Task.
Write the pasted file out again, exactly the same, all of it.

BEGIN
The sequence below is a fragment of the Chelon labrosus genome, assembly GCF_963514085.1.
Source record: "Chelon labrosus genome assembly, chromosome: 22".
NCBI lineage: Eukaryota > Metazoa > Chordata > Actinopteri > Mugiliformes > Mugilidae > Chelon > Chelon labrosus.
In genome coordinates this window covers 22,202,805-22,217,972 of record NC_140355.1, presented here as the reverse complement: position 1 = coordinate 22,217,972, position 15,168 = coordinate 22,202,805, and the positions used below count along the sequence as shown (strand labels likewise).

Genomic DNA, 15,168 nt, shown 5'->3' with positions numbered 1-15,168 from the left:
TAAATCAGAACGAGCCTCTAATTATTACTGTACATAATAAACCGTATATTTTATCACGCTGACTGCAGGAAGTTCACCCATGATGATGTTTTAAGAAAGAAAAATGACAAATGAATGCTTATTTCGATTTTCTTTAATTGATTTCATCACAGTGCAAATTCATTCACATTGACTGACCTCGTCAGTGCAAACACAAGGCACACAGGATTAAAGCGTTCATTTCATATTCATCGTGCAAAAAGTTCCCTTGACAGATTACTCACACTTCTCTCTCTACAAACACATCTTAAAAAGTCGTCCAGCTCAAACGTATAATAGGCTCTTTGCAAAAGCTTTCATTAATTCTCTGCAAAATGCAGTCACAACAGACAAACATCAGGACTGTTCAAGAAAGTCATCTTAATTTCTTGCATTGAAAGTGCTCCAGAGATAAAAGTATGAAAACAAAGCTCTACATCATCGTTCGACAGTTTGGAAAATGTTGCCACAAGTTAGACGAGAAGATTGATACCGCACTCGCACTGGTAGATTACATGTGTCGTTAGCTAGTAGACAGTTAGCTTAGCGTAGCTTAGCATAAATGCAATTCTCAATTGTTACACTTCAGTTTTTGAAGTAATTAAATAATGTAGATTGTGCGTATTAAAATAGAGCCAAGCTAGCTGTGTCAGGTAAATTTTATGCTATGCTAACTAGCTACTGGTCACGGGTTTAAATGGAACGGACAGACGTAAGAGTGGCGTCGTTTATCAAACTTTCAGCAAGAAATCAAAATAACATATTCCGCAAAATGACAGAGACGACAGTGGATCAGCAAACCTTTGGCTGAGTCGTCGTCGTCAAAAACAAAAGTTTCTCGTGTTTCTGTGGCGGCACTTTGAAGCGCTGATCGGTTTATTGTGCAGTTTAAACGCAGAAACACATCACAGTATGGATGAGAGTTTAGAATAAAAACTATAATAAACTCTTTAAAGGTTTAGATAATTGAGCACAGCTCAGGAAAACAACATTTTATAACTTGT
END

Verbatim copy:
The sequence below is a fragment of the Chelon labrosus genome, assembly GCF_963514085.1.
Source record: "Chelon labrosus genome assembly, chromosome: 22".
NCBI lineage: Eukaryota > Metazoa > Chordata > Actinopteri > Mugiliformes > Mugilidae > Chelon > Chelon labrosus.
In genome coordinates this window covers 22,202,805-22,217,972 of record NC_140355.1, presented here as the reverse complement: position 1 = coordinate 22,217,972, position 15,168 = coordinate 22,202,805, and the positions used below count along the sequence as shown (strand labels likewise).

Genomic DNA, 15,168 nt, shown 5'->3' with positions numbered 1-15,168 from the left:
TAAATCAGAACGAGCCTCTAATTATTACTGTACATAATAAACCGTATATTTTATCACGCTGACTGCAGGAAGTTCACCCATGATGATGTTTTAAGAAAGAAAAATGACAAATGAATGCTTATTTCGATTTTCTTTAATTGATTTCATCACAGTGCAAATTCATTCACATTGACTGACCTCGTCAGTGCAAACACAAGGCACACAGGATTAAAGCGTTCATTTCATATTCATCGTGCAAAAAGTTCCCTTGACAGATTACTCACACTTCTCTCTCTACAAACACATCTTAAAAAGTCGTCCAGCTCAAACGTATAATAGGCTCTTTGCAAAAGCTTTCATTAATTCTCTGCAAAATGCAGTCACAACAGACAAACATCAGGACTGTTCAAGAAAGTCATCTTAATTTCTTGCATTGAAAGTGCTCCAGAGATAAAAGTATGAAAACAAAGCTCTACATCATCGTTCGACAGTTTGGAAAATGTTGCCACAAGTTAGACGAGAAGATTGATACCGCACTCGCACTGGTAGATTACATGTGTCGTTAGCTAGTAGACAGTTAGCTTAGCGTAGCTTAGCATAAATGCAATTCTCAATTGTTACACTTCAGTTTTTGAAGTAATTAAATAATGTAGATTGTGCGTATTAAAATAGAGCCAAGCTAGCTGTGTCAGGTAAATTTTATGCTATGCTAACTAGCTACTGGTCACGGGTTTAAATGGAACGGACAGACGTAAGAGTGGCGTCGTTTATCAAACTTTCAGCAAGAAATCAAAATAACATATTCCGCAAAATGACAGAGACGACAGTGGATCAGCAAACCTTTGGCTGAGTCGTCGTCGTCAAAAACAAAAGTTTCTCGTGTTTCTGTGGCGGCACTTTGAAGCGCTGATCGGTTTATTGTGCAGTTTAAACGCAGAAACACATCACAGTATGGATGAGAGTTTAGAATAAAAACTATAATAAACTCTTTAAAGGTTTAGATAATTGAGCACAGCTCAGGAAAACAACATTTTATAACTTGT